I have read and written many articles concerning Donald Trump, this year. My final Sociology paper was on him and the xenophobia that he has stirred up in our country, once again. Despite the time and energy, I’ve unfortunately dedicated to this man – who, I believe, represents everything a President shouldn’t be – I still am unable to understand how he says what he says, does what he does, and still manages to become the presidential nominee for the 2016 election.
Now, I have met a number of Donald Trump supporters; some are people whom I’ve known for years. And most discussions about him involve the supporters not actually saying viably great things about Trump, but saying terrible things about Hillary Clinton. And then it becomes a discussion of how less terrible Trump could be for this country than Clinton. So I often wonder: what do they actually see in him? Well, for my Sociology final, my professor required me, a liberal, to read conservative blogs and listen in on radio stations to try to answer this question for myself. And that’s what I did. I found many personal blogs, but also some higher-profile websites like Town Hall and Red State with tons of articles concerning Trump and the election. And, just as I had assumed I would conclude, I found that many of these sites and their readers support Trump because of the xenophobia that seemed to be lying dormant in the country, which he spoke loudly about and sparked, once again. However, he spoke of it without filter – not like a politician, but like an angry white, conservative. And the Republicans related to that. So they rallied behind him, like he was the fire for the sparked fear against immigrants that they had been waiting for.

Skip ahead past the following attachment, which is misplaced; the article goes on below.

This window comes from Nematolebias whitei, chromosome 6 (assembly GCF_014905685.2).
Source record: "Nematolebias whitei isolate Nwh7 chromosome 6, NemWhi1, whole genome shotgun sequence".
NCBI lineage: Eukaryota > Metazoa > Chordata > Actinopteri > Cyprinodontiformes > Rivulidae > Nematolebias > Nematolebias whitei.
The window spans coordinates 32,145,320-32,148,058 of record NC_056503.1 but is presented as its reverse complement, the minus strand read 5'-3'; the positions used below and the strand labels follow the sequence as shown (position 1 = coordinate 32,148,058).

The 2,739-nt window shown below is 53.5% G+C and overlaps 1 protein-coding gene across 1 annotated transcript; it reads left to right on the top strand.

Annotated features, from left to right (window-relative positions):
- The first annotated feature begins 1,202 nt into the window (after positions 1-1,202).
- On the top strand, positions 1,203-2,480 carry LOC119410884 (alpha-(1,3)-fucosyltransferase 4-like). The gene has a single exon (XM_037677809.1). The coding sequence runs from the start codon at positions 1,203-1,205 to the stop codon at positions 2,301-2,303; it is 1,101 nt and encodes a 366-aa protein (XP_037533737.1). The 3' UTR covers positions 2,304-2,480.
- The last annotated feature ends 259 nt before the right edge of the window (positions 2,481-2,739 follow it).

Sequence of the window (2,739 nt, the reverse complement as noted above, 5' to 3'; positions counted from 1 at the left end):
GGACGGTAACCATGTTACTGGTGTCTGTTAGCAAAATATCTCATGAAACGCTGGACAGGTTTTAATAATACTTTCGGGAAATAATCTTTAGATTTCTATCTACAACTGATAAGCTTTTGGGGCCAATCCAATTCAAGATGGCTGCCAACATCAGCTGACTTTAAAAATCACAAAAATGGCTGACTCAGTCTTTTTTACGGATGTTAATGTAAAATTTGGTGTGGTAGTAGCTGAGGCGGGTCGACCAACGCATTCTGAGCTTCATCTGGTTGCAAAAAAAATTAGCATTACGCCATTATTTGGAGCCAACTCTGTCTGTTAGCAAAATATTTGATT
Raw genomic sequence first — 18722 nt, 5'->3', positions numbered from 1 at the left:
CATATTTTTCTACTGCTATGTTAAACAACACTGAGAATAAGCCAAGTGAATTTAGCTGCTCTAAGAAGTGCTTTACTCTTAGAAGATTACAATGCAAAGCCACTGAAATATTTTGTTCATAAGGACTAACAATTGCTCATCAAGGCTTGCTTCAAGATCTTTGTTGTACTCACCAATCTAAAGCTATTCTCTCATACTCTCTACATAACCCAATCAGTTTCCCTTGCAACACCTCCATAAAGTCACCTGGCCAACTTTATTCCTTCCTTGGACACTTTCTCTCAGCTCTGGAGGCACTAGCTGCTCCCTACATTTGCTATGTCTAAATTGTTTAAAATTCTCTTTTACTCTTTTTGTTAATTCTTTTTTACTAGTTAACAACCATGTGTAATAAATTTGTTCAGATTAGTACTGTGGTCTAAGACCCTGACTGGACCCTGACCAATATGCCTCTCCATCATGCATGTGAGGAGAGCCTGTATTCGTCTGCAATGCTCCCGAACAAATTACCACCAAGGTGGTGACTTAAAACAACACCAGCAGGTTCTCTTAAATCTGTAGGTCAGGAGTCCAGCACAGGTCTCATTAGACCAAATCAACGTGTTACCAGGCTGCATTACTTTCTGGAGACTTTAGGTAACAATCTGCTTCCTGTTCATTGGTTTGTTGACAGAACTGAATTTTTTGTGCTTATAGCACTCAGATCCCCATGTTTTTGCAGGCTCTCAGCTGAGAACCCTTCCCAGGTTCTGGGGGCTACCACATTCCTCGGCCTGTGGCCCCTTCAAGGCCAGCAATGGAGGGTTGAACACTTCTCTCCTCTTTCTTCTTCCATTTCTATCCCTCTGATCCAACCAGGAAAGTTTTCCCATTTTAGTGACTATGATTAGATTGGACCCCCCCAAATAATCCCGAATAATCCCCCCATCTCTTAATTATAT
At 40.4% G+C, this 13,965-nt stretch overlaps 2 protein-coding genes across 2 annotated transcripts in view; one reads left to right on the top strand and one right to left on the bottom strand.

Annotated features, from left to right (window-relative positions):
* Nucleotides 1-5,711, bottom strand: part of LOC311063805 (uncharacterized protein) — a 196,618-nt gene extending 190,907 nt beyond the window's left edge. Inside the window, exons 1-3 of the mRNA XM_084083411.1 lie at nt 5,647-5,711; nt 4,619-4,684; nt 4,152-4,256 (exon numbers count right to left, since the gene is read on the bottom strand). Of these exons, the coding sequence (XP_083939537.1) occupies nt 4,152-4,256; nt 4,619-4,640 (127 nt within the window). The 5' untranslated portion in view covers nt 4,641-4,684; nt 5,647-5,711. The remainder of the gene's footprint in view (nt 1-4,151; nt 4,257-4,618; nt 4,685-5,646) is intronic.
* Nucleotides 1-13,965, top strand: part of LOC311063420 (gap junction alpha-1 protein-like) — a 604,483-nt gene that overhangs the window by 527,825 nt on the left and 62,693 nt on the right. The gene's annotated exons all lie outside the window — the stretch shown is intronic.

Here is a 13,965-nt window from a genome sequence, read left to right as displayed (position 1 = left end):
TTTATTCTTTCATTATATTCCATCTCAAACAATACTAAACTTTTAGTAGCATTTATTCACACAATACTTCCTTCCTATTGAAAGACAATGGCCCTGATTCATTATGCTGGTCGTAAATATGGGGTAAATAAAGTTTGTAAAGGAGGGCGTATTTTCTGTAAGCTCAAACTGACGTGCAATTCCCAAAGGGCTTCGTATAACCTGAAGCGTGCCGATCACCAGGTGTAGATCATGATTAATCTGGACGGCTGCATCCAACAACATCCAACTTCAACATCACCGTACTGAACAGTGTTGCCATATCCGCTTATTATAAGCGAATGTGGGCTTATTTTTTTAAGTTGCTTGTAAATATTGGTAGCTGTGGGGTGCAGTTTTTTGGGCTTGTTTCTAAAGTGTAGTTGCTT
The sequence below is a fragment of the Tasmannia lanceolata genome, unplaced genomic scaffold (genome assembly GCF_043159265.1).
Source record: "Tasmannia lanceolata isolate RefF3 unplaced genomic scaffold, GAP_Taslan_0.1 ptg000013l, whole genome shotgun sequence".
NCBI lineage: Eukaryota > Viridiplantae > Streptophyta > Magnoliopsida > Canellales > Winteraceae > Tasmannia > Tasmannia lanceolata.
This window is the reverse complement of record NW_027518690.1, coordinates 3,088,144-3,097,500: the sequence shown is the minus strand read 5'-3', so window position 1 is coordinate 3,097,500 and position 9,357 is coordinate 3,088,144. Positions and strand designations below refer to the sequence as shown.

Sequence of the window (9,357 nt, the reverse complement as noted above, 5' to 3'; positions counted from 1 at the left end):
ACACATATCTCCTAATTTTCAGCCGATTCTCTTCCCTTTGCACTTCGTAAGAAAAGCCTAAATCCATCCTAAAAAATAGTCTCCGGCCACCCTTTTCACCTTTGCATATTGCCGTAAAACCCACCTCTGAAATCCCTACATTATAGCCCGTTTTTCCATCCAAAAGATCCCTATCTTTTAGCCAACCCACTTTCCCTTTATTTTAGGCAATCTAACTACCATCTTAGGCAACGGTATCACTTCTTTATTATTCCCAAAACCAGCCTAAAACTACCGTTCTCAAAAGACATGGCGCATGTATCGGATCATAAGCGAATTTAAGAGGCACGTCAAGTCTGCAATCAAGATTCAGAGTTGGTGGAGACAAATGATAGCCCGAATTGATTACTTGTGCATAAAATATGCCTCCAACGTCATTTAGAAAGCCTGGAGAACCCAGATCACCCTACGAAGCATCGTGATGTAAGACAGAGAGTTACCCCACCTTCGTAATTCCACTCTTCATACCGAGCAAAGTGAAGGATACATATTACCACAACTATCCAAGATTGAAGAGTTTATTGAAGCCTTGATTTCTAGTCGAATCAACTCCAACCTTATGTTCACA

The content on these blogs included lists of reasons why Trump was right about “immigration” – such as most immigrants really are criminals – but they lacked support. Most articles I read were based on pure fear; not fact, but the fear of “strangers”. This fear is the backbone of Trump’s campaign. By making his slogan “Make America Great Again,” Trump is voicing a narrative about America that thrives on fear. A narrative that points it’s finger at the antagonist: the immigrants of this country. People really do often fear what they can’t understand and as more Americans believe that their country and their national identity is slowly slipping away, they look to those who are “different.” It is a narrative that has been present in this country for many years. Donald Trump just happens to be riding the xenophobic wave at a current high – and he’s riding it all the way to presidency.
Even in my research and somewhat understanding of the fear that takes hold of Republicans and xenophobic Americans in general, I get a glimpse of why people choose to rally behind a man like Trump. However, I don’t believe that fear and charisma should ever be the main reasons to elect someone as president. Especially when the candidate is unable to present and explain his own policies with support and reason. A campaign that, to me, started off as a joke, has transformed into the GOP’s worst nominee ever – something even Ted Cruz, who is one of the most hated Republicans of the party, can see. So why? Maybe, I’ll never understand.
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